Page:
Two Medical Journal Articles Review The Published Research And Suggest Ways To Avoid Cardiac Valve Side Effects
(Posted by Tom Lamb at DrugInjuryWatch.com)
In March 2007 the FDA announced that Permax (pergolide) would be voluntarily removed from the U. S. market because it had been linked to serious heart valve damage.
In August 2007 Health Canada followed suit and announced the sales of Permax must cease in their country, also.
Pfizer's Dostinex (cabergoline), however, remains on the market despite the January 2007 reports in the New England Journal of Medicine that Dostinex, like Permax, was linked to valvular heart disease.
In September 2008 a so-called "Dear Doctor" letter about Dostinex was sent by Pfizer Ltd., but apparently only to doctors in the U.K.
More recently, there have been two medical journal articles which reviewed and summarized the published research regarding the cardiac valve side effects that have been associated with Permax and Dostinex.
The first article, "Dopamine agonists and valvular heart disease", published in June 2009, we get this information:
RECENT FINDINGS: Off-target action of dopamine agonists at 5-hydroxytryptamine 2B receptors is now recognized to cause cardiac valve disease in several studies in Parkinson's disease patients who received high daily dopamine agonist doses, including [Dostinex (cabergoline)] and [Permax (pergolide)]. Generally, dopamine agonist doses in prolactinoma therapy are 10-fold lower than those employed in Parkinson's disease, although occasionally dopamine agonist-resistant patients require higher doses. Most studies of dopamine agonist use in prolactinoma have not observed valvular abnormalities.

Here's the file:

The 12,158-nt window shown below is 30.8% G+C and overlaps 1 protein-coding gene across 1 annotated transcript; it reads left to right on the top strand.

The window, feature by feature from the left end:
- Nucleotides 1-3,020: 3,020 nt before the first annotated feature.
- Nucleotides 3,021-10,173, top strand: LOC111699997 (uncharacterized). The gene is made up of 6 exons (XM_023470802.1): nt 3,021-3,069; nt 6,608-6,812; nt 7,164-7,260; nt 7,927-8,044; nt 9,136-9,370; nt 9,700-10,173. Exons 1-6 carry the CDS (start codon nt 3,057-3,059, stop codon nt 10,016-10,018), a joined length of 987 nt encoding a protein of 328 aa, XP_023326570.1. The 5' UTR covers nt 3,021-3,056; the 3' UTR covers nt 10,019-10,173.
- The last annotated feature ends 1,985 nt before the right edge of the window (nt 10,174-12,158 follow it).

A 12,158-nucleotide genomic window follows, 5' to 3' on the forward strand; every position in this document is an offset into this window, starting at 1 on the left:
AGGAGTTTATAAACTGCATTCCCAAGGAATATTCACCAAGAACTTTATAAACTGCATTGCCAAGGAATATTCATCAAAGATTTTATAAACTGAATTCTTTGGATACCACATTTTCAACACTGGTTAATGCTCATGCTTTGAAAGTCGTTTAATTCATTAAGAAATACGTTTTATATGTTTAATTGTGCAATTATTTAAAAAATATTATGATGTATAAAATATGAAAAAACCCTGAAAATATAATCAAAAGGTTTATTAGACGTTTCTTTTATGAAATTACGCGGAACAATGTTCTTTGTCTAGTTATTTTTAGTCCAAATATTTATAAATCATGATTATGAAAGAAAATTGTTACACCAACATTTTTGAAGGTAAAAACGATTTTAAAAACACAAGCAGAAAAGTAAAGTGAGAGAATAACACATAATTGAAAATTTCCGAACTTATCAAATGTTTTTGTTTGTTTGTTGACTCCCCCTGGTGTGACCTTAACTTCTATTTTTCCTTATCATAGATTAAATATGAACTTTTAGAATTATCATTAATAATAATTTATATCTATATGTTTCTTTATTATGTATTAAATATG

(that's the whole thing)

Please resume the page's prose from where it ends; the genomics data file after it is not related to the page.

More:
SUMMARY: Dopamine agonists are effective in treating prolactinomas. At typical doses, the risk for valvulopathy appears low. Increased risk of cardiac valvulopathy should be considered in patients requiring higher doses or long duration of therapy. Echocardiography should be performed in these high-risk patients, drug holidays implemented and patients withdrawn from these agents if possible.
The second article, "Potential Cardiac Valve Effects of Dopamine Agonists in Hyperprolactinemia", first published online in February 2010, reinforces the findings and guidance of the earlier article:
Evidence Synthesis: The majority of studies showed no risk of valvular regurgitation associated with [Dostinex (cabergoline)]. However, an increased risk of mild to moderate regurgitation, usually at the tricuspid valve, was reported in a few studies. Only one study suggested a relationship with the mean cumulative dose of [Dostinex (cabergoline)].
Conclusions: Although most reports do not show an association between use of dopamine agonists and valvulopathy, caution must be exercised, especially in patients requiring long-term, high-dose medication regimens. Clinicians should recommend the lowest possible doses of dopamine agonists and address the question of echocardiographic monitoring on an individual basis.
We continue to investigate possible drug injury cases involving Permax and Dostinex.
P.S. Excerpt from the Abstract for Cabergoline therapy for prolactinomas: is valvular heart disease a real safety concern? (Expert Rev Cardiovasc Ther, January 1, 2010):
The clinical significance of the present findings has yet to be confirmed by future larger prospective studies with rigorous echocardiographic protocols and prolonged duration of follow-up.
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